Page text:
“We’ll be able to ask ourselves, ‘do we want to spend 10 cents per kilowatt hour to do our laundry at 3 in the afternoon, or do we want to do the laundry at 7 p.m., when it’s going to cost 7 cents,’” says Reed.
New York, New Jersey, California and a handful of other states have started these types of efficiency programs, with various degrees of success. California has been promoting efficiency for 20 years. “When you look at California’s demand growth, it is beginning to flatten—you can attribute a lot of that to its energy efficiency programs,” Reed says.
“Where the challenge will be is in changing the consumers’ behavior. We’re used to doing things a certain way. We’re the most advanced society in the world; we do things that are convenient for us. We’re going to have to change how we behave to have a little less convenience for a long-run benefit.”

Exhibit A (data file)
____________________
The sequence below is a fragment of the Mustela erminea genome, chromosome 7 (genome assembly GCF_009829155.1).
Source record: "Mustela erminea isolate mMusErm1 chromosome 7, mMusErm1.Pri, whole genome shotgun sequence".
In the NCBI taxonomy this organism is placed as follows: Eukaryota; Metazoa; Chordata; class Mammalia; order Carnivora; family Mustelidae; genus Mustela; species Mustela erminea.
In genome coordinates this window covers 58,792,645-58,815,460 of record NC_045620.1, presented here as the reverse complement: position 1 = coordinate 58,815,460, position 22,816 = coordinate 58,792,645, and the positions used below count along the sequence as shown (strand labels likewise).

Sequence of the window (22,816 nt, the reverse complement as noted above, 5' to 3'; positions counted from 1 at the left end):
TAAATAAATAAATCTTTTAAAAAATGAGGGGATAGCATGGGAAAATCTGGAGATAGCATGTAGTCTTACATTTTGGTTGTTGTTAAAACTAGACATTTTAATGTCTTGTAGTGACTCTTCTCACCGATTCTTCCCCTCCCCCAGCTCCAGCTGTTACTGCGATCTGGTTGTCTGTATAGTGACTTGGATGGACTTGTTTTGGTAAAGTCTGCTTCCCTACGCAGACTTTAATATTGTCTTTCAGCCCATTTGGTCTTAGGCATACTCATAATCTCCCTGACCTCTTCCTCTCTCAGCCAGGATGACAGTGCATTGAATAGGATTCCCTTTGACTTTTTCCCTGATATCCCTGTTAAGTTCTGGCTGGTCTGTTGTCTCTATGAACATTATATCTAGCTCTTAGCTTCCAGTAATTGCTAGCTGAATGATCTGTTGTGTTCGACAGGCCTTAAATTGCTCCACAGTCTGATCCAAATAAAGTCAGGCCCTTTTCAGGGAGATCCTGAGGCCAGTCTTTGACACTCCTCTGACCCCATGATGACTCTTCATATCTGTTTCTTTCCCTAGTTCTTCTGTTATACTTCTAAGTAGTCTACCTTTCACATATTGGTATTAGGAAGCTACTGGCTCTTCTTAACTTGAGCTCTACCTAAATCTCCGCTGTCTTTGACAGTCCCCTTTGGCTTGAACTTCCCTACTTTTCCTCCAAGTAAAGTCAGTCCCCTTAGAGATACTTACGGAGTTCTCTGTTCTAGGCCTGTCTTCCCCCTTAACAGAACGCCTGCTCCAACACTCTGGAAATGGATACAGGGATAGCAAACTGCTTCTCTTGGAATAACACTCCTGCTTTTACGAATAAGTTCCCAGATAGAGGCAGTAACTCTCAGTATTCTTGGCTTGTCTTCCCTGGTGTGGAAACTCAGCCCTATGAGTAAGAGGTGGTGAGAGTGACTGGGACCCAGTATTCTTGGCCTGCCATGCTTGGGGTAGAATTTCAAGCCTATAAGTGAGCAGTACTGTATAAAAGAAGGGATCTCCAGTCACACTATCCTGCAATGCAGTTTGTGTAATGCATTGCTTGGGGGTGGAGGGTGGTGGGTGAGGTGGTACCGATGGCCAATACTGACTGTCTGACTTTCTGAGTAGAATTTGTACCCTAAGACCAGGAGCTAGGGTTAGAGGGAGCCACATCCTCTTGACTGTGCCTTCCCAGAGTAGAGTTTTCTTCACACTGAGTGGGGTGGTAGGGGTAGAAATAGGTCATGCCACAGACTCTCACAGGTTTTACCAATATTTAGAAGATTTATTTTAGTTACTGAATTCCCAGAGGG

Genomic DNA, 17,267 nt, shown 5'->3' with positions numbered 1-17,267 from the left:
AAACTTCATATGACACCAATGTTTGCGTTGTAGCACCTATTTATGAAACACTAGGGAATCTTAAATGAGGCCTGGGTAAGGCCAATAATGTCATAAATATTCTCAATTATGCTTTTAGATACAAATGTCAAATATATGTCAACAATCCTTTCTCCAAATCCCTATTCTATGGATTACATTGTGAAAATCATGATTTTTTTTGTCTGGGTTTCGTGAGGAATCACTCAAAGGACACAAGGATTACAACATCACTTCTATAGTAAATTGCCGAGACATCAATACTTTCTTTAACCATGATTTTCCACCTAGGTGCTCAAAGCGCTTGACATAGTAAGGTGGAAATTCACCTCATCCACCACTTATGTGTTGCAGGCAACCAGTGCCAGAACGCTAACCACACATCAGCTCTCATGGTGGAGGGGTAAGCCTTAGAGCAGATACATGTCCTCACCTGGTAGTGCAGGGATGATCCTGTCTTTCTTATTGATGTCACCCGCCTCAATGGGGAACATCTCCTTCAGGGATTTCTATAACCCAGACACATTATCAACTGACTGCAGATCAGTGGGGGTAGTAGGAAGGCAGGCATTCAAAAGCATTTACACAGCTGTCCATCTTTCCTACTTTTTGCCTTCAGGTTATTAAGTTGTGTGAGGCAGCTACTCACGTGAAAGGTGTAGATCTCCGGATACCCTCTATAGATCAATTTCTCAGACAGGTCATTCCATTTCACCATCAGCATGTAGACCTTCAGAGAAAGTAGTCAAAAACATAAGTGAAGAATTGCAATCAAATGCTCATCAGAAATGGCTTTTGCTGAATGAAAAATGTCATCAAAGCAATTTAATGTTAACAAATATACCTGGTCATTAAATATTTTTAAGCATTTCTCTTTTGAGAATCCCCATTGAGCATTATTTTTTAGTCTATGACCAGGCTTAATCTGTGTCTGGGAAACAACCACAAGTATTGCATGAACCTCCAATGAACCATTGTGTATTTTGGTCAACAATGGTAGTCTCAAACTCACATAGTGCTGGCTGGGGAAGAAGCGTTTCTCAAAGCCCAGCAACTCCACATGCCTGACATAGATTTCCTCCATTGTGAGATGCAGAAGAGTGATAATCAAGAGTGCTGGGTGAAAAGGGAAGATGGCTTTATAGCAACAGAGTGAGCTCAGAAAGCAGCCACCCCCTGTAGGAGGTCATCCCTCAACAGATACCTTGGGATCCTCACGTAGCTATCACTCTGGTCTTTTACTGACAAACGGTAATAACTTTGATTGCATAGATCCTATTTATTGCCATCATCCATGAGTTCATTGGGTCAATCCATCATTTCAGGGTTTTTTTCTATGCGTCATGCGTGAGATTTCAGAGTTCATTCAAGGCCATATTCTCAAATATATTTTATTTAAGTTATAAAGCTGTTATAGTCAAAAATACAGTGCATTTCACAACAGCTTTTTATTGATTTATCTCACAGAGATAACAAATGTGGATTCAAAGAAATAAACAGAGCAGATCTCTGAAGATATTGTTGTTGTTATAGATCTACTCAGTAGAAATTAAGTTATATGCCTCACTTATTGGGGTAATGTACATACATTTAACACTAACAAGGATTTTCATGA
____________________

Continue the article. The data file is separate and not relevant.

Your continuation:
Reed points to a smart-meter installation program in Houston as a cautionary tale. The utility, Central Point Energy, installed nearly one million smart meters in customers’ homes. The meters gave customers the option to turn their air conditioning down automatically during times of peak demand by manipulating the settings. “Only about 10 percent of all the people with smart meters changed the standard settings that came with the meter,” says Reed. “Part of that implementation is really on us as consumers to change some of our behavior.”
Fred Murphy, a professor in Temple University’s Fox School of Business and an expert in energy markets, is skeptical that energy efficiency programs relying heavily on rebates are the best way to reduce electrical consumption.